Note: This review is part of the 2015 Summer of MeTV Classic TV Blogathon hosted by the Classic TV Blog Association. Click here to check out this blogathon's complete schedule.
Writing about the original Star Trek in 2015 is like writing about The Beatles or The Wizard of Oz or sunlight. Everybody knows what it is, thousands of other people have already written about it, and at this point there doesn’t seem much left to add.
So rather than offer yet another tribute to the vision of Gene Roddenberry, or more praise for the show’s forward-thinking philosophy on race and class and technological achievement, and its optimistic view of mankind’s future, I thought it would be a more interesting challenge to find something praiseworthy in what is regarded by fans as the series’ worst episode.
That would be “Spock’s Brain,” the show that kicked off Star Trek’s third and final season. "Frankly during the entire shooting of that episode, I was embarrassed," was Leonard Nimoy’s recollection. And if you’ve heard his singing on “The Ballad of Bilbo Baggins,” you know he doesn’t embarrass easily. Was it justified? Let’s find out.
Our story begins with the Enterprise approaching a mysterious alien craft. Before Captain Kirk can inquire if there might be any attractive young women aboard, one actually beams over, incapacitates the crew and then walks over to Spock and begins stroking his forehead.
Sometime later the crew wakes up. Spock has been moved to sickbay where a solemn Dr. McCoy informs the captain, “His brain is gone.”
“If it was taken out, it can be put back in.” Kirk responds, showing the quick thinking that made him a Captain. But McCoy warns that the procedure must be performed within 24 hours. Because, apparently, a body can’t survive without a brain for more than a day, unless it belongs to a Kardashian.
Thus begins the quest to reunite Spock’s brain with the rest of him, which requires the crew to beam down to a planet populated by cavemen wearing fuzzy blue skirts.
Sound ridiculous? Absolutely. But the next time this episode airs on MeTV and you’re tempted to change the channel, here are five reasons why “Spock’s Brain” is worth your time.
1. Marj Dusay
Before spending two decades on various daytime dramas, Marj Dusay was a frequent and always welcome guest star on many 1960s series like Get Smart, Hogan’s Heroes and The Wild, Wild West. She specialized in seductive brunettes who try to lead good men astray. Removing someone’s brain is going to rather extreme lengths, but it does fit the pattern. As Kara, the woman who makes Spock an involuntary organ donor, Dusay also gets to deliver the episode’s most memorable and inscrutable line: “Brain and brain – what is brain!”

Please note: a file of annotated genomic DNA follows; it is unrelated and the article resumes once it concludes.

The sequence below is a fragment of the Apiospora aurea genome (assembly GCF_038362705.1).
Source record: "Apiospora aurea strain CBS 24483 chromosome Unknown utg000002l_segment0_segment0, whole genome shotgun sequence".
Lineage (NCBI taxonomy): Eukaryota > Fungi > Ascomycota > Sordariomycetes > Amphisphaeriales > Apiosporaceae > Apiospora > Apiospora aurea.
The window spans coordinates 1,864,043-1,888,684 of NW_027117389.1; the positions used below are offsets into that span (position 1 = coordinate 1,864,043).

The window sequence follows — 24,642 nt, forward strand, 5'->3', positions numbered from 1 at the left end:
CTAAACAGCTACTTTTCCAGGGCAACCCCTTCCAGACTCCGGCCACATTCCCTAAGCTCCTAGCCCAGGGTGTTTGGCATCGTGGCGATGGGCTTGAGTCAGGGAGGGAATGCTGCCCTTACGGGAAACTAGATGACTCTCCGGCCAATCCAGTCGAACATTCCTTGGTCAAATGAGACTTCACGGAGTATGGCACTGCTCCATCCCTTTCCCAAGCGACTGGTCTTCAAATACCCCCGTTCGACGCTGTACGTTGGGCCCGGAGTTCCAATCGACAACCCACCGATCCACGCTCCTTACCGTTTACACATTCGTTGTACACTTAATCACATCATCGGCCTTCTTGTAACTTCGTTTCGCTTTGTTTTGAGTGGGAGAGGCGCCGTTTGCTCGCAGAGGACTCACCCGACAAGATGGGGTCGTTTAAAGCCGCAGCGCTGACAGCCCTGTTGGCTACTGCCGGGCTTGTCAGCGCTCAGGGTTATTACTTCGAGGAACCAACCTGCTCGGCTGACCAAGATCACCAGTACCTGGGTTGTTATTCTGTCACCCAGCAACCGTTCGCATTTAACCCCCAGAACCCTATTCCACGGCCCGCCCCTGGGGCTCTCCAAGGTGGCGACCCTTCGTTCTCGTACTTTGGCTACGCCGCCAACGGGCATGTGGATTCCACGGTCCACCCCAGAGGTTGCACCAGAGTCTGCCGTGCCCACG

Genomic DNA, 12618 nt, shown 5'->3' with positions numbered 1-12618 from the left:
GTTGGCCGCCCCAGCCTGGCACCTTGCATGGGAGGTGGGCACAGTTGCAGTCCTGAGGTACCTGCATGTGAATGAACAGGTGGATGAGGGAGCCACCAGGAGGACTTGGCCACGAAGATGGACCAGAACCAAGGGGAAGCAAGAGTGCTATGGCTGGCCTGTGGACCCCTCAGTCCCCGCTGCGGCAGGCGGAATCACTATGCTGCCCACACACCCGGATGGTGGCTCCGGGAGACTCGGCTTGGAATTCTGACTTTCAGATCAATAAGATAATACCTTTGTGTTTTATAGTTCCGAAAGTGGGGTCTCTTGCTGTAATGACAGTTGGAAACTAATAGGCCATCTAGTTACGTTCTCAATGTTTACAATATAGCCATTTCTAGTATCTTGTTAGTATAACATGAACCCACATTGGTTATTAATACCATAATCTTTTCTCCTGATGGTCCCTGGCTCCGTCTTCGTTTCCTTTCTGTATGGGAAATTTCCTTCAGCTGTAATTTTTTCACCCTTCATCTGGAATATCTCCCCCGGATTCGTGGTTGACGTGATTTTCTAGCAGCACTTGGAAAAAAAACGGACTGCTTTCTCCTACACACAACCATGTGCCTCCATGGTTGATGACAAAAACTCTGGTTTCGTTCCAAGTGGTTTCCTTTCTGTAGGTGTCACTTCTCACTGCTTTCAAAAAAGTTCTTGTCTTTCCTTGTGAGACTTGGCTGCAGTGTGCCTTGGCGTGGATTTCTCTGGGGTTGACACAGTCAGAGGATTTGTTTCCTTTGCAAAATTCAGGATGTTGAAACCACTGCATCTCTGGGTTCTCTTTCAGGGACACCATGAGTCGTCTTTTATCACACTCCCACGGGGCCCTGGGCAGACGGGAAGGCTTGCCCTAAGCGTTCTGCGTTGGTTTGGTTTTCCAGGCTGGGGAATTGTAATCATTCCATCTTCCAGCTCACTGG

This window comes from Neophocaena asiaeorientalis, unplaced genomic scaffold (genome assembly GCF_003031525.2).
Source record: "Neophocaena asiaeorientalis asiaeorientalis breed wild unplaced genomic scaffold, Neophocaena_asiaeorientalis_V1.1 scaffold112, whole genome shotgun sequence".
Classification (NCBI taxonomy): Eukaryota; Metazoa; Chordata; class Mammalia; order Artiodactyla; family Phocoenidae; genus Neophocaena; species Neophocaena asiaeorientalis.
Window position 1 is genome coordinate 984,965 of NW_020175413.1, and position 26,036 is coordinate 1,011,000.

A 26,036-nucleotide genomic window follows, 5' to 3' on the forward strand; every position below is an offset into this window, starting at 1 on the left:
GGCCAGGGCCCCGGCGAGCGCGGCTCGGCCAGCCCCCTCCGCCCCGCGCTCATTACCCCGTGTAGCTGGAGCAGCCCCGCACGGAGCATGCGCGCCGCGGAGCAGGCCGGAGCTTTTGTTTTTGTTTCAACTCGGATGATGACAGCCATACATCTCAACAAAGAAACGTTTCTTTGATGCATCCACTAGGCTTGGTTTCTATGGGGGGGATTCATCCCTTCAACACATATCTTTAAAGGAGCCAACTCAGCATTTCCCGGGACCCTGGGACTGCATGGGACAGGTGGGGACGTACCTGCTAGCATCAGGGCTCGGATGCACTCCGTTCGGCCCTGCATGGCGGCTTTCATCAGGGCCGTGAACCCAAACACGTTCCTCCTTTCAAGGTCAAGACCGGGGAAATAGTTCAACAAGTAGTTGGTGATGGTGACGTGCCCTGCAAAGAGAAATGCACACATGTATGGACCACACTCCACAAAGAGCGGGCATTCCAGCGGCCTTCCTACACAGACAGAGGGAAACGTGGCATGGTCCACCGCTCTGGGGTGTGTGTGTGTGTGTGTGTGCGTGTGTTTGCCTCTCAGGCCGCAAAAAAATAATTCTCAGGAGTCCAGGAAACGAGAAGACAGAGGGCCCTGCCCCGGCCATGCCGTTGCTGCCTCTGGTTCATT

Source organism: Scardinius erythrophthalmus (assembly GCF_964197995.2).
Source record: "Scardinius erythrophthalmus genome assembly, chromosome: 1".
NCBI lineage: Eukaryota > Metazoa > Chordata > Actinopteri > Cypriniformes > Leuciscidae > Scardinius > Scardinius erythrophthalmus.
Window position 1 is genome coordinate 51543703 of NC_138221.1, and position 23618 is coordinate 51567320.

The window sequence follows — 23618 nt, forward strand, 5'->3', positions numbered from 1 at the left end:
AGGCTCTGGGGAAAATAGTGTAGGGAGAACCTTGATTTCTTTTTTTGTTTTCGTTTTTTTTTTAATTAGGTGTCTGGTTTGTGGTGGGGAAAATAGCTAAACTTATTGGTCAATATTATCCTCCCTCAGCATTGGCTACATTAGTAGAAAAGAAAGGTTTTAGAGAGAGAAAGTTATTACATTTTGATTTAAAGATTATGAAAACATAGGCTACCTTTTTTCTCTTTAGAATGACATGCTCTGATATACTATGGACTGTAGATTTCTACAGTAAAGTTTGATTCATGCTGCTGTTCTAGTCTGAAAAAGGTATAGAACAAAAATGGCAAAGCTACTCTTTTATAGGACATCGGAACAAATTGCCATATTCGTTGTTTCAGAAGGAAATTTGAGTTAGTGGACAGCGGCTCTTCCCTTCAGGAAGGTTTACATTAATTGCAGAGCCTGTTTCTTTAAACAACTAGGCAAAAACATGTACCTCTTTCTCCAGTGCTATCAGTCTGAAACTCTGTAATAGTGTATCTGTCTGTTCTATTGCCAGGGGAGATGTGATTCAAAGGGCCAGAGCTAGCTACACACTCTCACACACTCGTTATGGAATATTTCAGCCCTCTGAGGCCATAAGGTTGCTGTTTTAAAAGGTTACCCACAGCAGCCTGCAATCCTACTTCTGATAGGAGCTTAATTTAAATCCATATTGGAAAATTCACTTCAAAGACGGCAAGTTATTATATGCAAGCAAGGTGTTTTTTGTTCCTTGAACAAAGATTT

2. William Shatner Gives 110%
Every Trekker has his (or her) William Shatner-as-Kirk impression, complete with convulsive body movements, random pauses between words and other assorted histrionics. The thing is, you don’t see that Shatner in “The Space Seed” or “City on the Edge of Forever,” when the story could stand on its own merits. It was only when the script was lacking that he would try to forcibly inject some drama into substandard material. So when Uhura asks Kirk why someone would steal a brain, Kirk responds, “Yes…why…would…they…want it?” “Spock’s Brain” needs all the help it can get, and Shatner is happy to oblige.
3. It Makes a Perfect Drinking Game
As classic TV drinking games go, it’s hard to top the one for The Bob Newhart Show, in which participants drink every time a character utters the phrase “Hi Bob!” “Spock’s Brain” offers a variation on that theme: Count the number of times “Spock’s brain” is said by Kirk, McCoy and Uhura. If you’re drinking anything alcoholic, you’ll certainly start enjoying the show at some point.
4. The Sitcom Fadeout
Rarely does a Star Trek moment seem appropriate for a laugh track, but one certainly seems to be missing from the denouement of “Spock’s Brain.” After Dr. McCoy’s brain replacement surgery is successful, Spock immediately starts spouting dry scientific observations about the planet’s natives. “I knew it,” McCoy sighs. “I knew I shouldn’t have reconnected his mouth.”
5. It’s Still Better than “Threshold”
The reign of “Spock’s Brain” as the worst moment in Star Trek history ended in 1995. That’s when Voyager released “Threshold,” in which Captain Janeway and Tom Paris were turned into salamanders and had reptile babies. After that, this episode seems almost quaint in its silliness.
And here is one bonus reason to stay tuned: even substandard Star Trek is better than any episode of Dating Naked, Honey Boo Boo, The Real Housewives of Lompoc and much of today’s television, for which brains are also optional.